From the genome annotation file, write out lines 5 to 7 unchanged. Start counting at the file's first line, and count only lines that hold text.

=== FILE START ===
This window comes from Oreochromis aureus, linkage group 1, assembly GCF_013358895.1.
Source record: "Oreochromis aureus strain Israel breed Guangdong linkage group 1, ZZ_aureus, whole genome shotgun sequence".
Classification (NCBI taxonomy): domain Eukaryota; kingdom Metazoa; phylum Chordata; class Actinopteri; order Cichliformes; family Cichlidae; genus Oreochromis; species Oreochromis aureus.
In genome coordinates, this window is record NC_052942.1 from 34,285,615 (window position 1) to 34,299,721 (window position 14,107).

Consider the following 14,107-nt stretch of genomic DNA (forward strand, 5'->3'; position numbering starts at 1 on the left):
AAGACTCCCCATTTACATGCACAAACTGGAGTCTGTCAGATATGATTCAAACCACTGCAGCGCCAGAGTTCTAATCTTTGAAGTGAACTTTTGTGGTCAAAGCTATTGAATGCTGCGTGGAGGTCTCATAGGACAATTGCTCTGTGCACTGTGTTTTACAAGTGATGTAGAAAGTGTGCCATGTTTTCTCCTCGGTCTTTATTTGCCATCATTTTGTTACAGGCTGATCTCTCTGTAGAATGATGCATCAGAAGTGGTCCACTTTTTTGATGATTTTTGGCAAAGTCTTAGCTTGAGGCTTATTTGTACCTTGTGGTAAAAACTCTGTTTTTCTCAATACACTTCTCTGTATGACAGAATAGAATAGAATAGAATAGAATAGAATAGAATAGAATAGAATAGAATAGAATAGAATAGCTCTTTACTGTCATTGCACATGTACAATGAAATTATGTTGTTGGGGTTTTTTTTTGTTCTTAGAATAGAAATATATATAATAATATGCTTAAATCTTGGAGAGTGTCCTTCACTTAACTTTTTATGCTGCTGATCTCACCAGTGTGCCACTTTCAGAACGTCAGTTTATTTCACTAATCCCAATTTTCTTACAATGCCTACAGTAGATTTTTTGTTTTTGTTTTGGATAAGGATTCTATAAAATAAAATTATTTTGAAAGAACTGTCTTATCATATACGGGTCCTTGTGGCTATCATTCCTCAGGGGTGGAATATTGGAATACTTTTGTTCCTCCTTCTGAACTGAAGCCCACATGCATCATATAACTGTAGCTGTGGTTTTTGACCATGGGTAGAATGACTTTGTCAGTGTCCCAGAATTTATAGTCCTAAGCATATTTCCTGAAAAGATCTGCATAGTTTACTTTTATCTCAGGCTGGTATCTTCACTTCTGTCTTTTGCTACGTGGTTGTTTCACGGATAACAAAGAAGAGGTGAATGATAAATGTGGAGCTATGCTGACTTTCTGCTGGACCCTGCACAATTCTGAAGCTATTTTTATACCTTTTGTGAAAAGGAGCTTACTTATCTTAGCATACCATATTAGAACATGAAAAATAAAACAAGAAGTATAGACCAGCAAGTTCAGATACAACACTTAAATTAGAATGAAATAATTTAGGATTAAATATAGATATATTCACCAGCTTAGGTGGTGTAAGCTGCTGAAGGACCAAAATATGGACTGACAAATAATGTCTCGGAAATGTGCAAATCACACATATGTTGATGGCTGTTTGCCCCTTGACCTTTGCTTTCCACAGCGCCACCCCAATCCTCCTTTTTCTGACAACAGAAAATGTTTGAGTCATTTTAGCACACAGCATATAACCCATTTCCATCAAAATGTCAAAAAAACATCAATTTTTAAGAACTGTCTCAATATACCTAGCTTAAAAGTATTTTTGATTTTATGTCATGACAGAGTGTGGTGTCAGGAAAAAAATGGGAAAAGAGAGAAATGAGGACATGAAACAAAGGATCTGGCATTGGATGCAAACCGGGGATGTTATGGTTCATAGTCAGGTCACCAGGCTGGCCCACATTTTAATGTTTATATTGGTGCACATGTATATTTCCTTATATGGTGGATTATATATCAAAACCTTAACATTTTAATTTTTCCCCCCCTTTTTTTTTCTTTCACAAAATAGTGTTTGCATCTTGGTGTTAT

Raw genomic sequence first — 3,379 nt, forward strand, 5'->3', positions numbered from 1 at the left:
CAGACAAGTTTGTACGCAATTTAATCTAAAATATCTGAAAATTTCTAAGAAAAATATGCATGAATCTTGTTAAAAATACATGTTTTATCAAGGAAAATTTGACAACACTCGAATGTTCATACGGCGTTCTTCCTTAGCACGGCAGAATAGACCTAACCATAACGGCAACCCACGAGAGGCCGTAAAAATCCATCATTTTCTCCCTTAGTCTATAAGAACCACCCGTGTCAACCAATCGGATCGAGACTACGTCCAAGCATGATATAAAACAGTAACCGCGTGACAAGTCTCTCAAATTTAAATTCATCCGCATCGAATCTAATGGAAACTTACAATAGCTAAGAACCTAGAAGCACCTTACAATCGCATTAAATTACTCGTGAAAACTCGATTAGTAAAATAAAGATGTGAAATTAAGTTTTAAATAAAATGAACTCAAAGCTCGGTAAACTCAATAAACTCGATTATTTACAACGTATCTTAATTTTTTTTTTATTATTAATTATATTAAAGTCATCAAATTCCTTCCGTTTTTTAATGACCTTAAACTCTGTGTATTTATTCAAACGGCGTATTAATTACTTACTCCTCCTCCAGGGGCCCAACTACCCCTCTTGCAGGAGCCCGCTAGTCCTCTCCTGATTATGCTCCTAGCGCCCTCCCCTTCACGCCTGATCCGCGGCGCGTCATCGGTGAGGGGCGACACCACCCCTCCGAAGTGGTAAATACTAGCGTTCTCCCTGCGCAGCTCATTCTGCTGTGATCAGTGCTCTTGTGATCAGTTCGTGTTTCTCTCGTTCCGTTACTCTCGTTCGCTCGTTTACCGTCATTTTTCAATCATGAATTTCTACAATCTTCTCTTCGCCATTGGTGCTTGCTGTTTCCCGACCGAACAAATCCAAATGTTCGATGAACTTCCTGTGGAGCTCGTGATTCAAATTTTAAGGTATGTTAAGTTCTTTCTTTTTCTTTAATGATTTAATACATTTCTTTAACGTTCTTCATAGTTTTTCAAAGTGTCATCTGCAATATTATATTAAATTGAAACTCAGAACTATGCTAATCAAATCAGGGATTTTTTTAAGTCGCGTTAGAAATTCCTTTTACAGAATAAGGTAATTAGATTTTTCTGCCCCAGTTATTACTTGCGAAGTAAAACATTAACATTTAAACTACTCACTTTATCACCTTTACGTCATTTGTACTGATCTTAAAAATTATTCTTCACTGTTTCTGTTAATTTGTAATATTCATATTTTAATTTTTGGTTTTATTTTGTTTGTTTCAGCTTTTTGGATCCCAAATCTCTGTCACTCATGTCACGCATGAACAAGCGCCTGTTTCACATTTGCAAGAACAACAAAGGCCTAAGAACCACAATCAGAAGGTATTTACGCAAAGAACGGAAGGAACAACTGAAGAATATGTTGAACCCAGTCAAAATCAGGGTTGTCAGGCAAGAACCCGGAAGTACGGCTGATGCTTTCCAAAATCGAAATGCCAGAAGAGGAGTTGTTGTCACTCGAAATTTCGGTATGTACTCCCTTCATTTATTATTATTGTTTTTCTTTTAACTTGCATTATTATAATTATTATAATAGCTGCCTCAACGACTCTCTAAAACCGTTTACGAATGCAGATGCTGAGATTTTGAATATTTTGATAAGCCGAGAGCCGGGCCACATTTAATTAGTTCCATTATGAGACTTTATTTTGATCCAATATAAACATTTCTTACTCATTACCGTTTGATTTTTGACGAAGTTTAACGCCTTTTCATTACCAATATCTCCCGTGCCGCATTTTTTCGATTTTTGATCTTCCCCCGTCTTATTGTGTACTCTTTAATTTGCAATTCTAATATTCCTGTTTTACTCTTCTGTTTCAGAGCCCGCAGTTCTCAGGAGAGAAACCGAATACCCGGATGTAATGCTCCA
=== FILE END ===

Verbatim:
Consider the following 14,107-nt stretch of genomic DNA (forward strand, 5'->3'; position numbering starts at 1 on the left):
AAGACTCCCCATTTACATGCACAAACTGGAGTCTGTCAGATATGATTCAAACCACTGCAGCGCCAGAGTTCTAATCTTTGAAGTGAACTTTTGTGGTCAAAGCTATTGAATGCTGCGTGGAGGTCTCATAGGACAATTGCTCTGTGCACTGTGTTTTACAAGTGATGTAGAAAGTGTGCCATGTTTTCTCCTCGGTCTTTATTTGCCATCATTTTGTTACAGGCTGATCTCTCTGTAGAATGATGCATCAGAAGTGGTCCACTTTTTTGATGATTTTTGGCAAAGTCTTAGCTTGAGGCTTATTTGTACCTTGTGGTAAAAACTCTGTTTTTCTCAATACACTTCTCTGTATGACAGAATAGAATAGAATAGAATAGAATAGAATAGAATAGAATAGAATAGAATAGAATAGAATAGCTCTTTACTGTCATTGCACATGTACAATGAAATTATGTTGTTGGGGTTTTTTTTTGTTCTTAGAATAGAAATATATATAATAATATGCTTAAATCTTGGAGAGTGTCCTTCACTTAACTTTTTATGCTGCTGATCTCACCAGTGTGCCACTTTCAGAACGTCAGTTTATTTCACTAATCCCAATTTTCTTACAATGCCTACAGTAGATTTTTTGTTTTTGTTTTGGATAAGGATTCTATAAAATAAAATTATTTTGAAAGAACTGTCTTATCATATACGGGTCCTTGTGGCTATCATTCCTCAGGGGTGGAATATTGGAATACTTTTGTTCCTCCTTCTGAACTGAAGCCCACATGCATCATATAACTGTAGCTGTGGTTTTTGACCATGGGTAGAATGACTTTGTCAGTGTCCCAGAATTTATAGTCCTAAGCATATTTCCTGAAAAGATCTGCATAGTTTACTTTTATCTCAGGCTGGTATCTTCACTTCTGTCTTTTGCTACGTGGTTGTTTCACGGATAACAAAGAAGAGGTGAATGATAAATGTGGAGCTATGCTGACTTTCTGCTGGACCCTGCACAATTCTGAAGCTATTTTTATACCTTTTGTGAAAAGGAGCTTACTTATCTTAGCATACCATATTAGAACATGAAAAATAAAACAAGAAGTATAGACCAGCAAGTTCAGATACAACACTTAAATTAGAATGAAATAATTTAGGATTAAATATAGATATATTCACCAGCTTAGGTGGTGTAAGCTGCTGAAGGACCAAAATATGGACTGACAAATAATGTCTCGGAAATGTGCAAATCACACATATGTTGATGGCTGTTTGCCCCTTGACCTTTGCTTTCCACAGCGCCACCCCAATCCTCCTTTTTCTGACAACAGAAAATGTTTGAGTCATTTTAGCACACAGCATATAACCCATTTCCATCAAAATGTCAAAAAAACATCAATTTTTAAGAACTGTCTCAATATACCTAGCTTAAAAGTATTTTTGATTTTATGTCATGACAGAGTGTGGTGTCAGGAAAAAAATGGGAAAAGAGAGAAATGAGGACATGAAACAAAGGATCTGGCATTGGATGCAAACCGGGGATGTTATGGTTCATAGTCAGGTCACCAGGCTGGCCCACATTTTAATGTTTATATTGGTGCACATGTATATTTCCTTATATGGTGGATTATATATCAAAACCTTAACATTTTAATTTTTCCCCCCCTTTTTTTTTCTTTCACAAAATAGTGTTTGCATCTTGGTGTTAT

Raw genomic sequence first — 3,379 nt, forward strand, 5'->3', positions numbered from 1 at the left: